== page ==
@antiplex Sorry, at some point the code in the text and the result in the text started to diverge. I've fixed it now by subtracting $3 from the value of $2 in the code. Thanks for the heads-up!
    – Kusalananda
    Aug 3 at 9:16
  • 2
    while its said "the second columns content is completely odered, numerical and without gaps" at least you need to know the first number value before. i, e, you need open the file and read the second column of the first line then adjust the codes accordingly. maybe that's not 0, it's start from 10, or -20 etc Aug 3 at 12:42
3

Using awk:

awk 'function prnt() { print buf, preV; preK=$1; preV=""; buf=$0 }
preK!=$1             { prnt(); next } { preV=$2 }
END                  { prnt() }' infile

Output:

1b41cf70 0
1cb8dd19 1
620f0b67 2 3
f35d35fe 4
3a6fb62a 5
620f0b67 6 8
b958a7ea 9
f35d35fe 10 11
620f0b67 12

awk 'function prnt() { print buf, (c?"+"c:""); preK=$1; c=0; buf=$0 }
preK!=$1             { prnt(); next } { c++ }
END                  { prnt() }' infile

Output:

1b41cf70 0
1cb8dd19 1
620f0b67 2 +1
f35d35fe 4
3a6fb62a 5
620f0b67 6 +2
b958a7ea 9
f35d35fe 10 +1
620f0b67 12
5
  • sweet, now I have an idea on how to use variables as buffers in awk and do some conditional branching! what I don't get how the counter is initialized (can one increment an empty string ("") in awk?) and what the c:"" part in (c?"+"c:"") exactly does.
    – antiplex
    Aug 3 at 9:09
  • 1
    @antiplex in no such way we can say you want increment a string,it has no meaning for me at all. this c?"+"c:"" is known as ternary condition written as condition?retun-this-if-true:return-this-if-false, so it checks if variable c is not zero then it return character + followed by its value "+"c, else it returns "" empty string, and then we print the result. Aug 3 at 10:10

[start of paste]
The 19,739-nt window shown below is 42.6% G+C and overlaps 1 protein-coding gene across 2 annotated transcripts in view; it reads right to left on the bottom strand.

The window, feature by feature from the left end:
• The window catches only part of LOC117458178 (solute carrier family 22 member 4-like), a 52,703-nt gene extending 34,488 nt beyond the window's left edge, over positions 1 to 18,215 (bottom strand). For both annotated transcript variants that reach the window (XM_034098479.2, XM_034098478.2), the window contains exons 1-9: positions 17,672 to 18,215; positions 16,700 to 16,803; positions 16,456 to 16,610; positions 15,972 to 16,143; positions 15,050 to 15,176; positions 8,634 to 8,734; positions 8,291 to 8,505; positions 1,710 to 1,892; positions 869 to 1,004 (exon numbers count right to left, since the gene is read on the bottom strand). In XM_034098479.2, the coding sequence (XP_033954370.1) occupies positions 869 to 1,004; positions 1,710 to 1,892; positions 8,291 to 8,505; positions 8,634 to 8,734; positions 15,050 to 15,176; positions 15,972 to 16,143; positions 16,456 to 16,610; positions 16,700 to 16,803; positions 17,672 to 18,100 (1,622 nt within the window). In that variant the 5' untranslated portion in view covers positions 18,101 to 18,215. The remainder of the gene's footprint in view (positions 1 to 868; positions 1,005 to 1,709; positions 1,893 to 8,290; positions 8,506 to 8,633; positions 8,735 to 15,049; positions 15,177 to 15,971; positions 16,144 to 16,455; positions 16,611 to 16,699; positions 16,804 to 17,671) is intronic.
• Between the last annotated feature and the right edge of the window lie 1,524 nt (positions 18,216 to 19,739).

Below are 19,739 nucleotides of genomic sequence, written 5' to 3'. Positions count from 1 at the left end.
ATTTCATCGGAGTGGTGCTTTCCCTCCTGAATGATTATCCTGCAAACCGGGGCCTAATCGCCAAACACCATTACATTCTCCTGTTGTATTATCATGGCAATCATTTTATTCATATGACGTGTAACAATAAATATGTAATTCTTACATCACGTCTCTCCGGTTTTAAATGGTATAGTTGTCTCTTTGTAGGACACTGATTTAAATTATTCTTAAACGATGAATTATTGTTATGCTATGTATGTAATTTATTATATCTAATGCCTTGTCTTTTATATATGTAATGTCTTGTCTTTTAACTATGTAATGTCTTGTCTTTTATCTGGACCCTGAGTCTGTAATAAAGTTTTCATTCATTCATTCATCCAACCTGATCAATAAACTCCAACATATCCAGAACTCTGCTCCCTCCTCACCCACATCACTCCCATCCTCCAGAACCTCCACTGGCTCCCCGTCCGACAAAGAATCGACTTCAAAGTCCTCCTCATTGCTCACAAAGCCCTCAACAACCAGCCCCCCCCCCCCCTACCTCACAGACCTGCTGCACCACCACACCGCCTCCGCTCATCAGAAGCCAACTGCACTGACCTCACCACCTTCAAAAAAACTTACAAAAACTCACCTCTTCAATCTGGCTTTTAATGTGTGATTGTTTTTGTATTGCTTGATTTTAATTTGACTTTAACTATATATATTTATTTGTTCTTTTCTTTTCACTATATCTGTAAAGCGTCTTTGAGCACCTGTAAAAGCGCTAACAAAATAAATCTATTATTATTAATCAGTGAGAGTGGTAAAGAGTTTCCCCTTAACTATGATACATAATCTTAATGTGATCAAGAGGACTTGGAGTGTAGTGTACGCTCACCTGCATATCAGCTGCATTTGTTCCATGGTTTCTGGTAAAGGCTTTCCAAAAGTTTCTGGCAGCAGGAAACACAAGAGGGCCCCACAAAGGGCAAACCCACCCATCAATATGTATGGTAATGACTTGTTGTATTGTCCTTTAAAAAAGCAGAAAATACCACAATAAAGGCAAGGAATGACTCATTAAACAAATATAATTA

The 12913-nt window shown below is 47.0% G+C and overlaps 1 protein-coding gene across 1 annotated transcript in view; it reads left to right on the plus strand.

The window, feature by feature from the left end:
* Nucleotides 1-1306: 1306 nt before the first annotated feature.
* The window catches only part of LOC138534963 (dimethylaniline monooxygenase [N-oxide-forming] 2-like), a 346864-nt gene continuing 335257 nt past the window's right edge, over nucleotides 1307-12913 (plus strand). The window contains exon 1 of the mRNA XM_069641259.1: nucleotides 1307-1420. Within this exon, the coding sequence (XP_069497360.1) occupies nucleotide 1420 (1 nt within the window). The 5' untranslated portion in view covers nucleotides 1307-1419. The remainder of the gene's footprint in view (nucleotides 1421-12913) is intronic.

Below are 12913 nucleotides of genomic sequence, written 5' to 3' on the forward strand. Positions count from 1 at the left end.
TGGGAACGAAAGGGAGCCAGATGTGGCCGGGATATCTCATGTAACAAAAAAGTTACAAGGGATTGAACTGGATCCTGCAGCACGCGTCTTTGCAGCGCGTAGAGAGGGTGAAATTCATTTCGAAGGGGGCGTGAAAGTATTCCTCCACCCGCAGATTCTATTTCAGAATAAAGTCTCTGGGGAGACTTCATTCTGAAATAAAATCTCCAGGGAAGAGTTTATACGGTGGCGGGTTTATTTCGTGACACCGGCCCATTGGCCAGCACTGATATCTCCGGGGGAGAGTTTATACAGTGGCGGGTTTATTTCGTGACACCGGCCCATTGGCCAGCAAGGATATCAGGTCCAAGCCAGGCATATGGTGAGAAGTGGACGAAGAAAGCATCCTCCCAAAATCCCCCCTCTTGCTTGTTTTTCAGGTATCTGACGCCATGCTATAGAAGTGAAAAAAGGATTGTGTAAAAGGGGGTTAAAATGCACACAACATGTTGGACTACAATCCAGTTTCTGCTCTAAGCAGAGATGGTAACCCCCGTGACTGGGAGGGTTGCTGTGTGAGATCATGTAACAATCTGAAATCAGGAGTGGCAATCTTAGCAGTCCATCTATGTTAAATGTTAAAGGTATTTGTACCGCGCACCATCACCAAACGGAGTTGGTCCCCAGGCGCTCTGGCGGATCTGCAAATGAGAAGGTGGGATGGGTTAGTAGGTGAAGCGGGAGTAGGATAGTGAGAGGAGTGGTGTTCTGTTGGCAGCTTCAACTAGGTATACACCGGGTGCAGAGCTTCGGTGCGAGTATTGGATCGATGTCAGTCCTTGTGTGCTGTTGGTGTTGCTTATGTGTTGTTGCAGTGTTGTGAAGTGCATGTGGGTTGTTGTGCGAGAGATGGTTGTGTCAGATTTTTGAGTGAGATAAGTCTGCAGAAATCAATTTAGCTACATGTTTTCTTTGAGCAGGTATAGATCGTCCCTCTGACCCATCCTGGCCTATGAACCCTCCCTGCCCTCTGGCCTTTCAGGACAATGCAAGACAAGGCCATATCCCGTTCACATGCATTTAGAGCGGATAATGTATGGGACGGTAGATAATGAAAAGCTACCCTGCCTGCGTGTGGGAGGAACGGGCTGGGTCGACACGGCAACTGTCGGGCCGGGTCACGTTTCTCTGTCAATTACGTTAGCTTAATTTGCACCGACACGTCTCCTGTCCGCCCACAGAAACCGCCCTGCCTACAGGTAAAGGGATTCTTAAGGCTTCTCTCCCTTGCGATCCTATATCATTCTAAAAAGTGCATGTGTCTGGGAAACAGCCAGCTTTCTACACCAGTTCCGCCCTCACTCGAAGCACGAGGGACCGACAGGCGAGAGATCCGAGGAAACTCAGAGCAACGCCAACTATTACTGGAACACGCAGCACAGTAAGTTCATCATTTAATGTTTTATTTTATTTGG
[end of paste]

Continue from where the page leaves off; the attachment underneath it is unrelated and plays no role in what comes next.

• indeed, incrementing a string is a nonsense term, sorry for being not precise here. what I meant is that I wonder where/how c is initialized and to what value. all related assignments I were able to identify were c="" (line1) and c++ (line2) and I was wondering what magic drives awk to seemingly turn an empty string into an int. thanks for clarifying the ternary condition-syntax, I was kind of close I guess but missed the details.
    – antiplex
    Aug 3 at 11:58
  • @antiplex ahhh, that should be c=0 while emptying variables like c="" awk do covert the value of that var to string but then when we do c++ it converts to number. and by default variables value is empty string and will be 0 if anywhere it used as number and no initialization is required (at least for your question) and of course for some other conditions we better do it. if you look into my answer revision history I removed NR==1 and left only preK!=$1, because you didn't have first column anywhere which it is 0 or empty otherwise for those lines condition preK!=$1 will be false... Aug 3 at 12:27
  • ... because preK has not initialized, so it will be empty string whenever if $1 was empty, or wil be 0 when $1 also was 0 (that is awk job to perform string or number comparison/conversion, but also we can force it to tell aak which to use), so then its followed block will not be run that's why I was used NR==1 to ensure it will be run on first line and then so followed block will be executed and then variables will be initialized from first line info. now I changed that c="" to c=0 to reduce beautiful girl (awk) job a bit for conversion : ) thanks for heads up! Aug 3 at 12:31